Hey all another question for everyone!! we are travelling bangkok through cambodia and up vietnem in may/june (more details https://www.travelfish.org/board/post/indochina/8974_singapore-to-hanoi-in-35-days-advice--) and where really keen on a nice homestay somewhere along the way to get a feel for the real south east asia life.
Anybody have any recomendations that would fit in along the way?
#1 hamilove has been a member since 12/12/2009. Posts: 25
Frankly I've always found the homestay idea a bit strange. I guess because when I visit my in laws I get to experience a real homestay in an Isaan village, and it has a lot of negatives:
a. It's loud. Dogs, Roosters and kids on motorcycles make for a loud night. One dog barks, they decide to do it in harmony. Every little noise gets them barking again. Usually in ten minute intervals.
b. The food sucks. I don't care where in the world you are, peasants don't eat well. They eat "traditional" food, which is cheap food and often bland or just flat out bad. It's also repetetive.
c. There is nothing to do. After you've seen the area, which usually takes about ten minutes, there just isn't much to do. The locals don't speak English, so conversing with them in a meaningful way is extremely difficult.
d. The insects - particularly the mosquitos and ants - are avracious. IF you put a food item down, an ant forward observer will be investigating it within a minute, two at the most. Five minutes latter, he's bringing in the advance party to start taking it apart and bring it back to the nest. In an hour, it's fully covered in ants. Mosquitos fly patrol in formation looking for a victim.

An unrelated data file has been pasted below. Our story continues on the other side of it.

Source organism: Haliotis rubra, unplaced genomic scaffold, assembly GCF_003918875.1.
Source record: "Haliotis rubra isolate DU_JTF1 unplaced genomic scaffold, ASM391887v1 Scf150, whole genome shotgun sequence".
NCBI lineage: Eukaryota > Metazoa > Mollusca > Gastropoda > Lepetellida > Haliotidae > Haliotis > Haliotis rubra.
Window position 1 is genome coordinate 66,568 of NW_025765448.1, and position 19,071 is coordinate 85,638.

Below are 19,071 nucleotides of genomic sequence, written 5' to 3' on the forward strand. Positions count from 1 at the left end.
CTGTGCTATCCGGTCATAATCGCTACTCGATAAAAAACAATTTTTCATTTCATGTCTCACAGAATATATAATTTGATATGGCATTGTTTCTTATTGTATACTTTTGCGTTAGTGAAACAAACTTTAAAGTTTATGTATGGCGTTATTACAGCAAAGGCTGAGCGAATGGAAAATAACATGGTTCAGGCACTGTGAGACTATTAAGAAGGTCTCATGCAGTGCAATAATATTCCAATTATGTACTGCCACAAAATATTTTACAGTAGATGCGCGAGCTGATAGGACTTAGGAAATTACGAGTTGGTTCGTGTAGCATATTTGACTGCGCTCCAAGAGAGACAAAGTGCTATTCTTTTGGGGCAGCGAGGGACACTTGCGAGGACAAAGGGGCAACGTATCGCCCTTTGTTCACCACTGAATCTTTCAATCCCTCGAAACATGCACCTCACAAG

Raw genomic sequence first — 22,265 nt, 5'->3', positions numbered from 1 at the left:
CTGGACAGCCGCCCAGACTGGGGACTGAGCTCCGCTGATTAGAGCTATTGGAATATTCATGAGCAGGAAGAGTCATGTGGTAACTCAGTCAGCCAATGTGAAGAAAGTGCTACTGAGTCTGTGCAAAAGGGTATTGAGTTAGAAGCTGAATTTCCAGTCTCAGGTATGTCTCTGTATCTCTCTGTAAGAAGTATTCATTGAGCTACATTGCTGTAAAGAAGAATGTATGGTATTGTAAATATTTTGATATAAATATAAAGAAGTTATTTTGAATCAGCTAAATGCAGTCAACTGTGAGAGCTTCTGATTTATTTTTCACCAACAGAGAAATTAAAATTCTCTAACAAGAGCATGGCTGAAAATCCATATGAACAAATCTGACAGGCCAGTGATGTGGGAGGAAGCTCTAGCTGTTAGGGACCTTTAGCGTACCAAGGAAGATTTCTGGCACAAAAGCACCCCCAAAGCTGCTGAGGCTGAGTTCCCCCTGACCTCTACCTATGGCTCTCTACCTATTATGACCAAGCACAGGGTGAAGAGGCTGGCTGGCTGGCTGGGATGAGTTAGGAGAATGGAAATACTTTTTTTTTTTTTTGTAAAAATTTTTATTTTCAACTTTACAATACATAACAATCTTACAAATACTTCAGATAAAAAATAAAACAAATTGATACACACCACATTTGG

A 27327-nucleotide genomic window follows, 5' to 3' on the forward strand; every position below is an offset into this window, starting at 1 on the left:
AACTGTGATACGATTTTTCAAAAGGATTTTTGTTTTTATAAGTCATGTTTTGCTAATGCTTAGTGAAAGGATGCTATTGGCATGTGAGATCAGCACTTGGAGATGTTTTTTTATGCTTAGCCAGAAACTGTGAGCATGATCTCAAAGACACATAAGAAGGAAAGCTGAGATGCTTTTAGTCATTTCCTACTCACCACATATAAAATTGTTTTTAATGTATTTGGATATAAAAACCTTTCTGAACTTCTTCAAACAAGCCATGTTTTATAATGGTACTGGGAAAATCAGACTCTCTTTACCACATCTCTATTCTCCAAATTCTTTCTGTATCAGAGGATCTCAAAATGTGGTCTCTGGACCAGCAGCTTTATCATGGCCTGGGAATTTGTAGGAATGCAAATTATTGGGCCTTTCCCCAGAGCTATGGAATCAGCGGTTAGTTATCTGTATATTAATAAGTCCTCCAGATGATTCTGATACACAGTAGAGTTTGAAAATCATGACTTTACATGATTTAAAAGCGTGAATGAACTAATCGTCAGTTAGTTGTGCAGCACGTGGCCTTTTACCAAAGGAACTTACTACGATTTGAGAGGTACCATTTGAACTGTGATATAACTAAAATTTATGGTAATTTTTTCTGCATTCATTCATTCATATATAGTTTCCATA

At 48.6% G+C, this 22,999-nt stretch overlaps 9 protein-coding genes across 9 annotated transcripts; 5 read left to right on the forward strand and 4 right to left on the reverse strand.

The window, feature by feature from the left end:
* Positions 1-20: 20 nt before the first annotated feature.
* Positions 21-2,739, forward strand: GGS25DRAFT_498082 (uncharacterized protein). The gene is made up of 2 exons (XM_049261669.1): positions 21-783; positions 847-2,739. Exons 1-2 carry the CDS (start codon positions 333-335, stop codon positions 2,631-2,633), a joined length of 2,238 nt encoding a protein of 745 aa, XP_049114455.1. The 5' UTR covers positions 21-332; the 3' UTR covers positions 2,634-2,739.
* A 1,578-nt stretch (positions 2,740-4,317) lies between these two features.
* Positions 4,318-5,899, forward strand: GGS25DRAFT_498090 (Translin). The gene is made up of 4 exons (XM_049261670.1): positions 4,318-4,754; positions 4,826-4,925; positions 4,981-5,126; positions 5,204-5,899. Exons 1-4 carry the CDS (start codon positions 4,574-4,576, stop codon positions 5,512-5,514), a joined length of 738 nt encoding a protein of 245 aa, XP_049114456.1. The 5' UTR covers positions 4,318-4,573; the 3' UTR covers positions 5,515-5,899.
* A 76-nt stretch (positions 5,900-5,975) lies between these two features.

e. Sleeping. I hope you find a concrete floor comfortable, because that's how most people here sleep.
f. It gets hot in the summer. Really hot. And there is no AC and no relief from it, other than...
g. The cold showers. Since water for bathing isn't heated, showers are cold. Some would say refreshing, and they are after you've finished. While you're doing it, it feels like you're bathing in the North Atlantic in November.
For this reason, most of the homestays I have heard about are not really homestays. They are custom designed with beds, designer food, little tours to go see some sort of sights, maybe even AC in the room where you sleep. They sit in some scenic little spot. Being a farmer in southeast asia is back breaking work done in the hot sun, with nature working against you every step of the way. My father in law has been a farmer his whole life. It's not romantic in any way. There's a reason millions of women would rather be prostitutes than work in the fields.
Here is one in a very nice part of Isaan, however, if you are interested. This is a pretty much basic kind of place that will give you a feel for rural southeast asian life: